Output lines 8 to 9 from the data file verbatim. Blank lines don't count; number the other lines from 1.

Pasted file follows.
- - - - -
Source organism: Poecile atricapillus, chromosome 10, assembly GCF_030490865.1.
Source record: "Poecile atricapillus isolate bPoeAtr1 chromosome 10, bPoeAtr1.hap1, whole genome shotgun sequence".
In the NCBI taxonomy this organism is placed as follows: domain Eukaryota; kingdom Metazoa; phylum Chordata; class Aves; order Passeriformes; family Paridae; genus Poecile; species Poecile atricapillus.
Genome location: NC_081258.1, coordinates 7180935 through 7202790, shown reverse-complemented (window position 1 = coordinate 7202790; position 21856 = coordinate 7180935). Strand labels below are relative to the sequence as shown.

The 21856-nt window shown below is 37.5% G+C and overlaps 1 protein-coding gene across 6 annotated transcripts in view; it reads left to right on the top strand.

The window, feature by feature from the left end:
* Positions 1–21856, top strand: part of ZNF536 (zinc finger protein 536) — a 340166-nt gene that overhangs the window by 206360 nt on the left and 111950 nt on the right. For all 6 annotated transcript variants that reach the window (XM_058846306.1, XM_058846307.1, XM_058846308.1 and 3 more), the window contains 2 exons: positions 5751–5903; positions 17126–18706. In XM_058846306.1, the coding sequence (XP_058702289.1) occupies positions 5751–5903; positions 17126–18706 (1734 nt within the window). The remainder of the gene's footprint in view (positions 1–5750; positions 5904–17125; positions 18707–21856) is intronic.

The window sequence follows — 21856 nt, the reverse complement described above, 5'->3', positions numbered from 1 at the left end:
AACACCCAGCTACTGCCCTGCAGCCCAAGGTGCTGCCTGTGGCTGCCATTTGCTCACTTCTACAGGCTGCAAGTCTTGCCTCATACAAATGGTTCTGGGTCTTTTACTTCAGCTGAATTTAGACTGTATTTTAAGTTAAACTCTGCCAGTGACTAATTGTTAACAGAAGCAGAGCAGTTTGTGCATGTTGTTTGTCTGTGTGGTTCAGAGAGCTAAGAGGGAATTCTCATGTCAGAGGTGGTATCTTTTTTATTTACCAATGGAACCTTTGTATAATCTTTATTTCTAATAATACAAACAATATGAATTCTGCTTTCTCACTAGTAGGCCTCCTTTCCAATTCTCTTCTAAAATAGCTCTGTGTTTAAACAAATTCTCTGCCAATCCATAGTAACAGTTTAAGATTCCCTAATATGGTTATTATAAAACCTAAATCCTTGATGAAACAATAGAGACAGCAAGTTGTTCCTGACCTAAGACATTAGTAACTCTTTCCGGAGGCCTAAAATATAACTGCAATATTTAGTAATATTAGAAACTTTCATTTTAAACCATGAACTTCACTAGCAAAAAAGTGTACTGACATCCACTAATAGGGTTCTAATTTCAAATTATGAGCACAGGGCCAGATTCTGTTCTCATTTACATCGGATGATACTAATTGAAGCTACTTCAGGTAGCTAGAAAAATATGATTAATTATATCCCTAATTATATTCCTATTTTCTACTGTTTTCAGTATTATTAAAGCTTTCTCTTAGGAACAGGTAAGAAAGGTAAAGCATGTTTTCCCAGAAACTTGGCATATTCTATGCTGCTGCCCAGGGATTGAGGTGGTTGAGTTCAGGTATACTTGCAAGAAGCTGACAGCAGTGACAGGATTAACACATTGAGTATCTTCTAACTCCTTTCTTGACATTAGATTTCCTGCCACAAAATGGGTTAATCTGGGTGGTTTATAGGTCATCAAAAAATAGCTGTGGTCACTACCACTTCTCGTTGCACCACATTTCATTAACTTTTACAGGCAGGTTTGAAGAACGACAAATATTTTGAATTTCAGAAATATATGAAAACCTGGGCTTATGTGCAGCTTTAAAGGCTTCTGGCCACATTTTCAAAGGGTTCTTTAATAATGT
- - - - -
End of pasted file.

The window sequence follows — 21856 nt, the reverse complement described above, 5'->3', positions numbered from 1 at the left end:
AACACCCAGCTACTGCCCTGCAGCCCAAGGTGCTGCCTGTGGCTGCCATTTGCTCACTTCTACAGGCTGCAAGTCTTGCCTCATACAAATGGTTCTGGGTCTTTTACTTCAGCTGAATTTAGACTGTATTTTAAGTTAAACTCTGCCAGTGACTAATTGTTAACAGAAGCAGAGCAGTTTGTGCATGTTGTTTGTCTGTGTGGTTCAGAGAGCTAAGAGGGAATTCTCATGTCAGAGGTGGTATCTTTTTTATTTACCAATGGAACCTTTGTATAATCTTTATTTCTAATAATACAAACAATATGAATTCTGCTTTCTCACTAGTAGGCCTCCTTTCCAATTCTCTTCTAAAATAGCTCTGTGTTTAAACAAATTCTCTGCCAATCCATAGTAACAGTTTAAGATTCCCTAATATGGTTATTATAAAACCTAAATCCTTGATGAAACAATAGAGACAGCAAGTTGTTCCTGACCTAAGACATTAGTAACTCTTTCCGGAGGCCTAAAATATAACTGCAATATTTAGTAATATTAGAAACTTTCATTTTAAACCATGAACTTCACTAGCAAAAAAGTGTACTGACATCCACTAATAGGGTTCTAATTTCAAATTATGAGCACAGGGCCAGATTCTGTTCTCATTTACATCGGATGATACTAATTGAAGCTACTTCAGGTAGCTAGAAAAATATGATTAATTATATCCCTAATTATATTCCTATTTTCTACTGTTTTCAGTATTATTAAAGCTTTCTCTTAGGAACAGGTAAGAAAGGTAAAGCATGTTTTCCCAGAAACTTGGCATATTCTATGCTGCTGCCCAGGGATTGAGGTGGTTGAGTTCAGGTATACTTGCAAGAAGCTGACAGCAGTGACAGGATTAACACATTGAGTATCTTCTAACTCCTTTCTTGACATTAGATTTCCTGCCACAAAATGGGTTAATCTGGGTGGTTTATAGGTCATCAAAAAATAGCTGTGGTCACTACCACTTCTCGTTGCACCACATTTCATTAACTTTTACAGGCAGGTTTGAAGAACGACAAATATTTTGAATTTCAGAAATATATGAAAACCTGGGCTTATGTGCAGCTTTAAAGGCTTCTGGCCACATTTTCAAAGGGTTCTTTAATAATGT